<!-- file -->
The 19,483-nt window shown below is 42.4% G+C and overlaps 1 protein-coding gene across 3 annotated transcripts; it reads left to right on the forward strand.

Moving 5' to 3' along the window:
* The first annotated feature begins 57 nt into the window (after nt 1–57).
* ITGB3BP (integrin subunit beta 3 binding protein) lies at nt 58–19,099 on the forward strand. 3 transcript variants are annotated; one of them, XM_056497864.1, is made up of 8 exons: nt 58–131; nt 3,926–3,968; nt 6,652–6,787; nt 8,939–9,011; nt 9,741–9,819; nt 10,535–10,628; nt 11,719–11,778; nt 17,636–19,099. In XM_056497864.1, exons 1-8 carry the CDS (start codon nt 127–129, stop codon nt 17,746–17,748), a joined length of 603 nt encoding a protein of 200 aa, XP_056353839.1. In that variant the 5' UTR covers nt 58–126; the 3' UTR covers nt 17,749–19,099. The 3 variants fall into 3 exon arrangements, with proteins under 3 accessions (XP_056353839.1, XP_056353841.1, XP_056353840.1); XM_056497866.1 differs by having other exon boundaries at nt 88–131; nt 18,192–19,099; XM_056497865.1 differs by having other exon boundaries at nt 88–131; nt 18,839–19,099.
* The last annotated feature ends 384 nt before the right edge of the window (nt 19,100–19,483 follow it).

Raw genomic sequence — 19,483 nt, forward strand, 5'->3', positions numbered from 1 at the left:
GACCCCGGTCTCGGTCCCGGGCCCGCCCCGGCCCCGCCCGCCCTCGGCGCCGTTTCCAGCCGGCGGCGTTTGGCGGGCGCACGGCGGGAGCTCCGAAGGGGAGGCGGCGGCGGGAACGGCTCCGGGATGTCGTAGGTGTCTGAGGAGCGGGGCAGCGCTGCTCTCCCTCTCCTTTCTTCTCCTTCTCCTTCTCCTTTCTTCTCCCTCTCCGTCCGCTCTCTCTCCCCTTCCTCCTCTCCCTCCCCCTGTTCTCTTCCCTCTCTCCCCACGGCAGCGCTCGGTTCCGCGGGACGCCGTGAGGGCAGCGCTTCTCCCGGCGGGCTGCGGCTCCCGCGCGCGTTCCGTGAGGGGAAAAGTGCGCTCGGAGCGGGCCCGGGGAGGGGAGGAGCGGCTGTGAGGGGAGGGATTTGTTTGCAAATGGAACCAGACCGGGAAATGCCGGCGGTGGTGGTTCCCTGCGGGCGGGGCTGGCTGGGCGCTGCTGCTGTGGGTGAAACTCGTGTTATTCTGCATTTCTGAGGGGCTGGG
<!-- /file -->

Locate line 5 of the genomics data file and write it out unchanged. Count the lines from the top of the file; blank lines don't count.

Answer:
* The last annotated feature ends 384 nt before the right edge of the window (nt 19,100–19,483 follow it).